A rather moving event last night, with our old friend Iyad Hayatleh – the Palestinian exile poet. This is a man who has bargained with destiny in good faith (to paraphrase Kurt Vonnegut), and resisted the temptation to give in to bitterness and hatred during the struggle for his family to regain their right of return to their homeland.
Over the years, “home” has acquired a uniquely metaphysical quality for Iyad; something of the heart and mind, rather than soil and bricks. Recent events in Syria (his family’s origin), and the failure of the Arab Spring, have been a source of great sadness for Iyad; as was the unexpected death last summer of his beloved wife, Lamees Tayyem (also a tireless campaigner for the rights of refugees).
Nonetheless, with three sons here in Scotland, Iyad tells us that he has come to view Glasgow as his home – and we are enormously honoured by that sentiment.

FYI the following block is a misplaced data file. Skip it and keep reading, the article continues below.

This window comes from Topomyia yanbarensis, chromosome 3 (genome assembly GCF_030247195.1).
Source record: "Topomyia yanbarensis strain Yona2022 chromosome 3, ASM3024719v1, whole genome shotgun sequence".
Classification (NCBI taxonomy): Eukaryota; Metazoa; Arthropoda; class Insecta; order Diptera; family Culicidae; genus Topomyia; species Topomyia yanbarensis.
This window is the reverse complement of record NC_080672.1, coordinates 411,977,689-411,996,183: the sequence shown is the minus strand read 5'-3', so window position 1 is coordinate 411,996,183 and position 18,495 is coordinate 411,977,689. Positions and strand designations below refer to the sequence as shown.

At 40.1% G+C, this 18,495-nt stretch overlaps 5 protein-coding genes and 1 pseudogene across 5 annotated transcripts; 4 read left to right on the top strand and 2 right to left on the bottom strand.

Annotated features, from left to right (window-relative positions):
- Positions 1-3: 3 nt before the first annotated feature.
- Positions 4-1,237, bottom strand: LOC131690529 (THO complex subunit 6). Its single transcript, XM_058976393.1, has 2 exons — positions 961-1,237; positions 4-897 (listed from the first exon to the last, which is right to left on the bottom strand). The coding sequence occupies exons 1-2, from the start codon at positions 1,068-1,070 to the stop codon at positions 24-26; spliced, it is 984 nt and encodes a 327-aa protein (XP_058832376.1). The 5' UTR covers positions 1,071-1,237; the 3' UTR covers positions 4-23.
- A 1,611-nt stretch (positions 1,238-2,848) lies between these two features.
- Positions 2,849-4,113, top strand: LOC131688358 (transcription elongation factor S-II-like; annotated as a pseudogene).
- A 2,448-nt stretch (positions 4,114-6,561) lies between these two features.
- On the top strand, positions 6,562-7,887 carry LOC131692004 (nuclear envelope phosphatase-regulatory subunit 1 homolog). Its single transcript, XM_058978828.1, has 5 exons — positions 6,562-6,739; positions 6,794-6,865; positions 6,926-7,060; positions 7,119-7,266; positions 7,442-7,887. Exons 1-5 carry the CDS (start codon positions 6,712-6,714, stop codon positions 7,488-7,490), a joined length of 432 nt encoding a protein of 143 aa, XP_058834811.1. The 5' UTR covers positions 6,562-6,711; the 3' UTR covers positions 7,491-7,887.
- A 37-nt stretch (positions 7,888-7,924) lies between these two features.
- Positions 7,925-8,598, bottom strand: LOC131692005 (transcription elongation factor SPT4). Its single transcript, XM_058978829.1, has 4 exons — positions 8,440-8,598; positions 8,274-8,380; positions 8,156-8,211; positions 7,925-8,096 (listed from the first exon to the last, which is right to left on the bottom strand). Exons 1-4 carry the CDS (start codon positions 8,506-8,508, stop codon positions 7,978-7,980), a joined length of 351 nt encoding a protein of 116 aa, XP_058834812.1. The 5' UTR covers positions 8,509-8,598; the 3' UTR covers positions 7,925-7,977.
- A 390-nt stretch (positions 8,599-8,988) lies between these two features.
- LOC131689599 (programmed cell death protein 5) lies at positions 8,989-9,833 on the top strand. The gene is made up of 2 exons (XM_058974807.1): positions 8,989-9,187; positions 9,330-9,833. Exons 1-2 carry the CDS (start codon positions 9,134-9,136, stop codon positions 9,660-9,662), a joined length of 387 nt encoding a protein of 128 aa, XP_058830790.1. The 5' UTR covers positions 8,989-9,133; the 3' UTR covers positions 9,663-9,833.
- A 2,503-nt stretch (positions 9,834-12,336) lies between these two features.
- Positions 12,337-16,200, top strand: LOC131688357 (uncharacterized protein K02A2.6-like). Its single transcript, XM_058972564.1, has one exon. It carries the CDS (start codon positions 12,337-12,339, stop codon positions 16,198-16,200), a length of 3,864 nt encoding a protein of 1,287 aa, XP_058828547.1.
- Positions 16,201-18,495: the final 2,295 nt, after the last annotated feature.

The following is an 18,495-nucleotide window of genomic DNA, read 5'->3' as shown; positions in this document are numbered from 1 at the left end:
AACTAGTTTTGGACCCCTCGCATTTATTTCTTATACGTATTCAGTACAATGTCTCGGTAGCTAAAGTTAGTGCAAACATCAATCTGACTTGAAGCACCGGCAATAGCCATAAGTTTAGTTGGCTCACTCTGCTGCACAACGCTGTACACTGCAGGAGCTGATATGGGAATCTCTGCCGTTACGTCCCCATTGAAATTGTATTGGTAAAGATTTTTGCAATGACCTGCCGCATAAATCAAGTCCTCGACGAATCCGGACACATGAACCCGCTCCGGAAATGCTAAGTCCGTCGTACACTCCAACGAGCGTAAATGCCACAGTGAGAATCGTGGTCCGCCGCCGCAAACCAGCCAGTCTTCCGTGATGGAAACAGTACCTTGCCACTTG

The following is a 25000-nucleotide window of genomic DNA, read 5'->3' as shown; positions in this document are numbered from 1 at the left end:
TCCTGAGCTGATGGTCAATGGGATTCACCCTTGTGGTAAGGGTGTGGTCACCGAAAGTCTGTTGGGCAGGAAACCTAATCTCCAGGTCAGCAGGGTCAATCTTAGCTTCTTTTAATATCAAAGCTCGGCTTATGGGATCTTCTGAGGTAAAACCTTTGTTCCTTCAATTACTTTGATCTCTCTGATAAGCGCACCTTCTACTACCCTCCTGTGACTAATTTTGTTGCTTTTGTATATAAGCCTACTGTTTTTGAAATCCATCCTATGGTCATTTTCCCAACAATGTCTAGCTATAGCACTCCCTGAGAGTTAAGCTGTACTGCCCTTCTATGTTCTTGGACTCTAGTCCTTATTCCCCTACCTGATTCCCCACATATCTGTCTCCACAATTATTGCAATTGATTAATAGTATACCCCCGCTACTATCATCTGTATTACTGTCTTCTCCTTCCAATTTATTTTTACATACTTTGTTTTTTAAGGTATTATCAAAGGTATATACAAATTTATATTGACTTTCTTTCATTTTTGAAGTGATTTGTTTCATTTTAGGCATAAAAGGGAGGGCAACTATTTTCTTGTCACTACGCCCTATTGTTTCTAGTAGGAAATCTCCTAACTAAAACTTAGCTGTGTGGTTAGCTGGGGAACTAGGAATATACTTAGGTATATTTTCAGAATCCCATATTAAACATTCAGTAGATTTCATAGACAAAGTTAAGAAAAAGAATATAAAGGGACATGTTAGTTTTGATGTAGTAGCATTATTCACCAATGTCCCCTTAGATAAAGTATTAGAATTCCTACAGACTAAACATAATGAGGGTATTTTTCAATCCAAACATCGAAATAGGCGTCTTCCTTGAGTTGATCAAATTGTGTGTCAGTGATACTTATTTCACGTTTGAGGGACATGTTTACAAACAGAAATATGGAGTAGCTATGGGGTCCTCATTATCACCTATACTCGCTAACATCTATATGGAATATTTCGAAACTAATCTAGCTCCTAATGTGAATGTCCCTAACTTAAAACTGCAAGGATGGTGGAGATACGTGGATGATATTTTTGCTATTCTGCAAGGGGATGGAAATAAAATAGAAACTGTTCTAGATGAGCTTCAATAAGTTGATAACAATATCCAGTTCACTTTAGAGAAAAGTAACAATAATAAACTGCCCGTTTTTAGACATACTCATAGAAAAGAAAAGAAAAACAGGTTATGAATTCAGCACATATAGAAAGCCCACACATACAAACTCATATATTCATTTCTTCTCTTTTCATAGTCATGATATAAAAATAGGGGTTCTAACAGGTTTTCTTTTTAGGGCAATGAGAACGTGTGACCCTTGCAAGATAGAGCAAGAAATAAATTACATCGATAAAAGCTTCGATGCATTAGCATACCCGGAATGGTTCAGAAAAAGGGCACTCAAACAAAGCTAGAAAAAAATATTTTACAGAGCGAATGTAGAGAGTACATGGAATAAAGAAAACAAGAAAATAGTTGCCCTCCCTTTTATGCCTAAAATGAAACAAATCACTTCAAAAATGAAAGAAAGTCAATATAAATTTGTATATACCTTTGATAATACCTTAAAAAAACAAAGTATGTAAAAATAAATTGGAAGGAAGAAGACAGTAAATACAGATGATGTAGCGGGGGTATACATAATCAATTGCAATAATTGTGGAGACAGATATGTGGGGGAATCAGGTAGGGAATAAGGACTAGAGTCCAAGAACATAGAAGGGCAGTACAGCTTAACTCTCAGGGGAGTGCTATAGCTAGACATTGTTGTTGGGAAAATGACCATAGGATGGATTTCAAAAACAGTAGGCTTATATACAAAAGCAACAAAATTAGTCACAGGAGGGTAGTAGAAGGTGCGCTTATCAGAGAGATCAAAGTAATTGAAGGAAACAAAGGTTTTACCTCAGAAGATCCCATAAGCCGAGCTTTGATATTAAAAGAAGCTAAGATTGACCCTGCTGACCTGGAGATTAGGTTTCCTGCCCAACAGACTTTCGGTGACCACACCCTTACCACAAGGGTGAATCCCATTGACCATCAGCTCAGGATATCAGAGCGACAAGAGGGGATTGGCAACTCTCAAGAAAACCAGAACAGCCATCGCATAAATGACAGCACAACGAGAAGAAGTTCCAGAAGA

The plight of refugees everywhere, and of those in displacement camps in the Middle East in particular, is a story constantly in danger of slipping out of the news as the world turns a fickle eye. But the suffering of those concerned does not cease merely because it is unheard. Iyad’s poetry bears witness to this unending narrative and, supported by his faith, he retains optimism and generosity of spirit in the face of adversity.
Truly great poetry is always born from this kind of compassion and intensity. To hear Iyad speak in Arabic is always an extraordinarily mesmeric experience – like watching waves of sand blow across a desert landscape.